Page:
"How do you get a child to do what he's told the first time he's told? Don't ever repeat yourself. "

Do Classroom Reward Systems Undermine Parental Authority?

Q. My daughter's kindergarten teacher is using a reward system to manage classroom behavior. Children earn smiley faces for good behavior and can trade them in for prizes at the end of the week. On the other hand, nothing of any real consequence happens when a child misbehaves. When our daughter misbehaves at home, we punish her. Won't the teacher's very different approach cause some confusion, and won't it also teach my daughter to expect something whenever she behaves properly?

A. Indeed, children should be taught that responsible people do the right thing simply because it is the right thing to do, not because it will result in a reward. Behavior modification strategies of the sort your daughter's teacher is using (known in psychological circles as a "token economy" system) undermine that understanding.

Research has failed to confirm the value of what is sometimes called "positive discipline." In the first place, rewards seem to work with children who are already well behaved and who would continue to be well behaved without a reward. In children with serious behavior problems, rewards seem to have no lasting positive effect and may cause behavior to worsen. Studies have also shown that the most well adjusted children tend to come from homes where parents punish misbehavior within the context of a loving, nurturing parent-child relationship.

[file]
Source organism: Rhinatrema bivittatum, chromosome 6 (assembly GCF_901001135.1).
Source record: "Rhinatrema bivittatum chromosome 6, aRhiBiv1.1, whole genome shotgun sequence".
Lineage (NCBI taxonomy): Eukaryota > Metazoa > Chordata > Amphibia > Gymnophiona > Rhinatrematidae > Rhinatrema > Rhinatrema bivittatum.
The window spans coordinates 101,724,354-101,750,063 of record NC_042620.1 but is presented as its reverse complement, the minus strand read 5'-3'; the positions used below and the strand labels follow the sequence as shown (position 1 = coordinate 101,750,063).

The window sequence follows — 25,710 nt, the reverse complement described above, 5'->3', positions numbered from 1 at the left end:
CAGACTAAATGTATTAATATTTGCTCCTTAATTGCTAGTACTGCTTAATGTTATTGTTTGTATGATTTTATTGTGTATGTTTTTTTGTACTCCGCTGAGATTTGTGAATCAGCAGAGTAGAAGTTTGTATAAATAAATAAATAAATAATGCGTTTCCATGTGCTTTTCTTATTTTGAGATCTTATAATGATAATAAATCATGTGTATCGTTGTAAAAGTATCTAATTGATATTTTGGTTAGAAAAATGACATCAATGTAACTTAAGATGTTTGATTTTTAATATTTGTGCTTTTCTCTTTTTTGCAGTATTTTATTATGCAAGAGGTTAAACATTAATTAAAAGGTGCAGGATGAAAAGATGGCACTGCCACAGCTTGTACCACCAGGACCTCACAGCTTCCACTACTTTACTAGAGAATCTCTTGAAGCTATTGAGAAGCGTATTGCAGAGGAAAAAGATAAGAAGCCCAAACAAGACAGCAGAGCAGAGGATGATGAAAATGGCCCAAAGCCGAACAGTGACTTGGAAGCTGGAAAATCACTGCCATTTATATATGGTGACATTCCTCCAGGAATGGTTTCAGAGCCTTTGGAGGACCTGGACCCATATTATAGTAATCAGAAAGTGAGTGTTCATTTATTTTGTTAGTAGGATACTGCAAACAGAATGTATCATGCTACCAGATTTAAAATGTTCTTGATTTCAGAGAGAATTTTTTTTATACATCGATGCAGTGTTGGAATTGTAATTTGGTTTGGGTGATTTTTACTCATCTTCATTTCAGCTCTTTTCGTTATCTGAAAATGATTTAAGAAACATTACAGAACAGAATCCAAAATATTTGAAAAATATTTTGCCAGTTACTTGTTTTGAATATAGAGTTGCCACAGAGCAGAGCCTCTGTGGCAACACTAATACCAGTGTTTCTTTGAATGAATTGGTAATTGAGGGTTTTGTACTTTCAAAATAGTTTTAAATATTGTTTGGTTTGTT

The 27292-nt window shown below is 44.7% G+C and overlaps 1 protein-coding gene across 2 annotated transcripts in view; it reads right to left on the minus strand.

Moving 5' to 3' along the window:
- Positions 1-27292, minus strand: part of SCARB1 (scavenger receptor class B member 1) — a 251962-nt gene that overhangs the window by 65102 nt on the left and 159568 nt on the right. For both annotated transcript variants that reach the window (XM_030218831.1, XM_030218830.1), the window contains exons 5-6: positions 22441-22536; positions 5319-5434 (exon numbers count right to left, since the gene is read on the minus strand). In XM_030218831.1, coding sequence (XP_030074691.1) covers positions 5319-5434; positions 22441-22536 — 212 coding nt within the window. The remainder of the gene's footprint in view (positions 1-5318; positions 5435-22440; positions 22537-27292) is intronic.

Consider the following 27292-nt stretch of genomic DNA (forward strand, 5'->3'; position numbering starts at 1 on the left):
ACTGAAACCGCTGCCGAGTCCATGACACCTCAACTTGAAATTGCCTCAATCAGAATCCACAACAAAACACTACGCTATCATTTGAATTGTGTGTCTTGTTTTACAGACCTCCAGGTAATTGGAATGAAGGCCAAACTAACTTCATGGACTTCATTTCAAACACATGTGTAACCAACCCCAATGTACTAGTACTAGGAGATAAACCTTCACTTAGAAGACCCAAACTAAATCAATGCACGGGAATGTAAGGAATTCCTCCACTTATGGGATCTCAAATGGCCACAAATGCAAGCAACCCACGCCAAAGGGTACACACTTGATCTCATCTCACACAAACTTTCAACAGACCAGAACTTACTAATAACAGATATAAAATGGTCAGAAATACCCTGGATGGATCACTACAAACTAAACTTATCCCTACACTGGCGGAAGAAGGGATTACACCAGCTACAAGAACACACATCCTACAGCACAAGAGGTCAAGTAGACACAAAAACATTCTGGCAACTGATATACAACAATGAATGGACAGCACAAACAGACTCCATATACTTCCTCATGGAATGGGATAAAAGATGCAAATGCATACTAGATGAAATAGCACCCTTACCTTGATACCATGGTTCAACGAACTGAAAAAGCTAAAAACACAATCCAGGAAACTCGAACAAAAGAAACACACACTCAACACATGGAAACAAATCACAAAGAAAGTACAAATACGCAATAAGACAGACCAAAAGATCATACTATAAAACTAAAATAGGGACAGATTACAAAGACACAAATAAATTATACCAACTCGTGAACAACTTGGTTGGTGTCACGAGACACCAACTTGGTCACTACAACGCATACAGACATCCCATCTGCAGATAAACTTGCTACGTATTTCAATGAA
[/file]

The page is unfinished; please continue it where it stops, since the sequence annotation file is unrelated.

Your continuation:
Unfortunately, most school systems are well behind the research curve when it comes to classroom discipline, because a good number of today's parents will not support the use of punishment by their children's teachers, much less even acknowledge that their children misbehave. When their children are punished at school, these parents complain vociferously. Some even go so far as to threaten legal action. As a consequence, many private and public schools tend to take the "easy way out" on discipline. In the long run, this compromise creates a whole new set of problems, including an increase in the number of children who are referred to outside professionals, diagnosed with "behavior disorders," and put on behavior-controlling medication. The solution is for parents to support the use of effective, punitive discipline methods at their children's schools, with - and this is important - their own children (as opposed to only everyone else's).

Let me assure you that your daughter is in no danger here. The discipline used by her teacher is not going to cause her confusion, nor will it lessen the effectiveness of your discipline. You should ask the teacher to let you know if and when your daughter misbehaves in class, and follow through by punishing her at home.

In the final analysis, a teacher's discipline, no matter how effective, is not as powerful a deterrent as discipline delivered by a parent.

From "The New Six-Point Plan for Raising Happy, Healthy Children," copyright 2006, John K. Rosemond

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